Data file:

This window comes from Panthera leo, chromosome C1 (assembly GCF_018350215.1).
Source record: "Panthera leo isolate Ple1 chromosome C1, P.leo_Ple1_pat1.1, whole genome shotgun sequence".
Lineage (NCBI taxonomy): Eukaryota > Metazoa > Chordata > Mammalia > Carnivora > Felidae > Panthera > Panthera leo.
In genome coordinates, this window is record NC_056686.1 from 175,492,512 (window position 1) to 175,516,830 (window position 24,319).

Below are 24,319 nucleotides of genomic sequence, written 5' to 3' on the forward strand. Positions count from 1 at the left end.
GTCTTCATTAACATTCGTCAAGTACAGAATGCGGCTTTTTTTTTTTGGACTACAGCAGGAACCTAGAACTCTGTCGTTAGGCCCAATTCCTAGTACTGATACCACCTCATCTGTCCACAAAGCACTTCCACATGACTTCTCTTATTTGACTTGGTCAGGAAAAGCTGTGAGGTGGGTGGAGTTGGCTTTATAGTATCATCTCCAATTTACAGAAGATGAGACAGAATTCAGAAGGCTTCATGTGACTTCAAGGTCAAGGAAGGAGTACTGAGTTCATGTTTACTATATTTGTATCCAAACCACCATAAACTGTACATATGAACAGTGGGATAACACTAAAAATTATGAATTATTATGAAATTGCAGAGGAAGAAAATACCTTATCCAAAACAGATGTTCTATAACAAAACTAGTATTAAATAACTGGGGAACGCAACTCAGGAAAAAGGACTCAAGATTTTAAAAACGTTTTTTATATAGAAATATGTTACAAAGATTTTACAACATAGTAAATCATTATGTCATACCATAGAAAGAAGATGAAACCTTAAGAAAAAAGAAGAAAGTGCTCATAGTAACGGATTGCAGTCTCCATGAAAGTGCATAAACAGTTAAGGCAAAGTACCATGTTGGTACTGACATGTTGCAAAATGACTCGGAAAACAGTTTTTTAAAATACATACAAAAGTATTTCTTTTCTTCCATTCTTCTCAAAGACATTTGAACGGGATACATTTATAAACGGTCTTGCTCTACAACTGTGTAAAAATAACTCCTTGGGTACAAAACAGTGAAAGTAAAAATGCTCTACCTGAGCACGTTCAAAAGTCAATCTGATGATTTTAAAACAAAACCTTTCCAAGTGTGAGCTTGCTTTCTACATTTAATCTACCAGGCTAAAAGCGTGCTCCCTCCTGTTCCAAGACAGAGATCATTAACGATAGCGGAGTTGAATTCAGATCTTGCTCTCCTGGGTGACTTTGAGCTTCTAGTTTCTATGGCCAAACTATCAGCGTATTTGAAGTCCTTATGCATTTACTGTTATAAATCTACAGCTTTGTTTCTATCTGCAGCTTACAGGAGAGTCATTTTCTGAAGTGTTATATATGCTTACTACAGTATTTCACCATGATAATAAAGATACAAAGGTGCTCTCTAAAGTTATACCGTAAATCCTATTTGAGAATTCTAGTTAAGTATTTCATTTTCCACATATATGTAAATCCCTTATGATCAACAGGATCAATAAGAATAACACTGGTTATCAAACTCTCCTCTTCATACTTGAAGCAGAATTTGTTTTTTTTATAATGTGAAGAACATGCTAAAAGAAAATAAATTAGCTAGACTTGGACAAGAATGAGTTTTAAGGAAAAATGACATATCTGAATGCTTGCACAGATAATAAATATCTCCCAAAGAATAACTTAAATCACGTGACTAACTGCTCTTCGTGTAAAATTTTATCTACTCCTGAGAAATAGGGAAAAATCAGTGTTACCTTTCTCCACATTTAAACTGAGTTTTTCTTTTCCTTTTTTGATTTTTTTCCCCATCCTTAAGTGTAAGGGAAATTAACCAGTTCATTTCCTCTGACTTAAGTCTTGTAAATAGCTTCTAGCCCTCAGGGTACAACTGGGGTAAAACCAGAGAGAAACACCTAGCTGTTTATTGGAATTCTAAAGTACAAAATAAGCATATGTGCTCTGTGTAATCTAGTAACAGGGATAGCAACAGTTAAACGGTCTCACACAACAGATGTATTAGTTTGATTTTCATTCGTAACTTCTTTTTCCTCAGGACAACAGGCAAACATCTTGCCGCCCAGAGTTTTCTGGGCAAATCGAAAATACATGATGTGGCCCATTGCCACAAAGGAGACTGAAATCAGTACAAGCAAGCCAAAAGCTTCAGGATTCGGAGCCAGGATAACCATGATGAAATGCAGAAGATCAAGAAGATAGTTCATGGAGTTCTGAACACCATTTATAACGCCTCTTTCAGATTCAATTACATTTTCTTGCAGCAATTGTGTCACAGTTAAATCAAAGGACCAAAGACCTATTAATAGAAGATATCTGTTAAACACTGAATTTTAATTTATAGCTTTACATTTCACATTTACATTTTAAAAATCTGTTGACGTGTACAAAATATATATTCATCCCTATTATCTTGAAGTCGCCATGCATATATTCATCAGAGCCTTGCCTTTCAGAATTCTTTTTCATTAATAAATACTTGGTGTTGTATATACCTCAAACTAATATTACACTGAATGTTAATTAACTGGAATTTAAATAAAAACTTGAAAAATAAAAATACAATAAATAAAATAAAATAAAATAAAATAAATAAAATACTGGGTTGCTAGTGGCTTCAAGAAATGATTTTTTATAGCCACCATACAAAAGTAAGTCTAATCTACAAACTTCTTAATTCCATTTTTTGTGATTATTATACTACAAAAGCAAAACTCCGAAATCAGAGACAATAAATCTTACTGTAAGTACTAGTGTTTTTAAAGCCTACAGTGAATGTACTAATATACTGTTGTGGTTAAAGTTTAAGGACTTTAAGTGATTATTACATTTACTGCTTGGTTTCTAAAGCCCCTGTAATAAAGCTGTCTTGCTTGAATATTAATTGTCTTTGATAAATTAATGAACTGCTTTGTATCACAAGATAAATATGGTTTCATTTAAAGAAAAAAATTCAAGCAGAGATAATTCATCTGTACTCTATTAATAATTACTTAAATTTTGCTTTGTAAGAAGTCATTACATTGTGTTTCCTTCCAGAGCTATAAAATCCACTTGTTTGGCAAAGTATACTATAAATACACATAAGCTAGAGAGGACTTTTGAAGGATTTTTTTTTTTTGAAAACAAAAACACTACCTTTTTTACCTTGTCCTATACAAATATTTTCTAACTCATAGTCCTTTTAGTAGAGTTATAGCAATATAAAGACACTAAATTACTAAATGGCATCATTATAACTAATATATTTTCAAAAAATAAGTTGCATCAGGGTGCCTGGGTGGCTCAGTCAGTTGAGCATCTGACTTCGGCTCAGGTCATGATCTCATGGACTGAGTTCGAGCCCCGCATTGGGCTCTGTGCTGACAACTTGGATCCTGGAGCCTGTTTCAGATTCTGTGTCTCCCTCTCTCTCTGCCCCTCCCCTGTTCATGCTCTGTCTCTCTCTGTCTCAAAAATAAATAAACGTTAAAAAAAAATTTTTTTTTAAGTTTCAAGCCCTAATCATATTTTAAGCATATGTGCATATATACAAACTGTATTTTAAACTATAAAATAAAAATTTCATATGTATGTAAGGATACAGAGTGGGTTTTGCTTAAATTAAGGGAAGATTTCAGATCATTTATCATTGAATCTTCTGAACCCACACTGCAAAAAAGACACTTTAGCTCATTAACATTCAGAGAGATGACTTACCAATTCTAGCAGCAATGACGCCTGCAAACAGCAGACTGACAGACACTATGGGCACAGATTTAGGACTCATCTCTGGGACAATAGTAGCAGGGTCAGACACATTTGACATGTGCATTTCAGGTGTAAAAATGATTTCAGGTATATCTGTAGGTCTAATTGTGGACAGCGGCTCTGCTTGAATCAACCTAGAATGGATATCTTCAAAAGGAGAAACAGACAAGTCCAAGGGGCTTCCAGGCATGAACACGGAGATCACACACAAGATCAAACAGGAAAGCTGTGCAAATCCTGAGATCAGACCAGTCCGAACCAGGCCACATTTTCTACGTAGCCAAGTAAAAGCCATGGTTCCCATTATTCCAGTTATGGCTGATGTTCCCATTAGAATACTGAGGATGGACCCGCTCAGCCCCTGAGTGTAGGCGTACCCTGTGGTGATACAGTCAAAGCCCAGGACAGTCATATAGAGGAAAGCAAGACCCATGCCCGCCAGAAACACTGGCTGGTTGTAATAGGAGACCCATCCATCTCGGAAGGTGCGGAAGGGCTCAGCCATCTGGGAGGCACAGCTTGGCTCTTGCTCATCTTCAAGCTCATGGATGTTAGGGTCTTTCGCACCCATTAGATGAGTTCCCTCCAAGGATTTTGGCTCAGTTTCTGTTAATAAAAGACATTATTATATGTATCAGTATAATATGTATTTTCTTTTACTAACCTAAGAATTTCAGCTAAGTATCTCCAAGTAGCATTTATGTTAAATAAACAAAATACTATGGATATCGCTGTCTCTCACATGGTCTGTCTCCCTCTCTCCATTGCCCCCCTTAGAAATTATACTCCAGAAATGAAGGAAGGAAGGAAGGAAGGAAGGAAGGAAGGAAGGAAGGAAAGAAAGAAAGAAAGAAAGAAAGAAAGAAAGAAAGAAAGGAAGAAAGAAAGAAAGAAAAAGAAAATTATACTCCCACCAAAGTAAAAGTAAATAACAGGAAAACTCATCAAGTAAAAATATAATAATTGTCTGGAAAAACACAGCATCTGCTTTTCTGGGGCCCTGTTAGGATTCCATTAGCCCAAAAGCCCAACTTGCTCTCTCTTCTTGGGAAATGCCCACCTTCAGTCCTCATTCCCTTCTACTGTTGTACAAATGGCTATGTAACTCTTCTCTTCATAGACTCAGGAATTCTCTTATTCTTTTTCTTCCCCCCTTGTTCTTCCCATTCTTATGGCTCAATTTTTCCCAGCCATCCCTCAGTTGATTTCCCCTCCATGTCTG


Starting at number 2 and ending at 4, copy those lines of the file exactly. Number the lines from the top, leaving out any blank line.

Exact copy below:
Source record: "Panthera leo isolate Ple1 chromosome C1, P.leo_Ple1_pat1.1, whole genome shotgun sequence".
Lineage (NCBI taxonomy): Eukaryota > Metazoa > Chordata > Mammalia > Carnivora > Felidae > Panthera > Panthera leo.
In genome coordinates, this window is record NC_056686.1 from 175,492,512 (window position 1) to 175,516,830 (window position 24,319).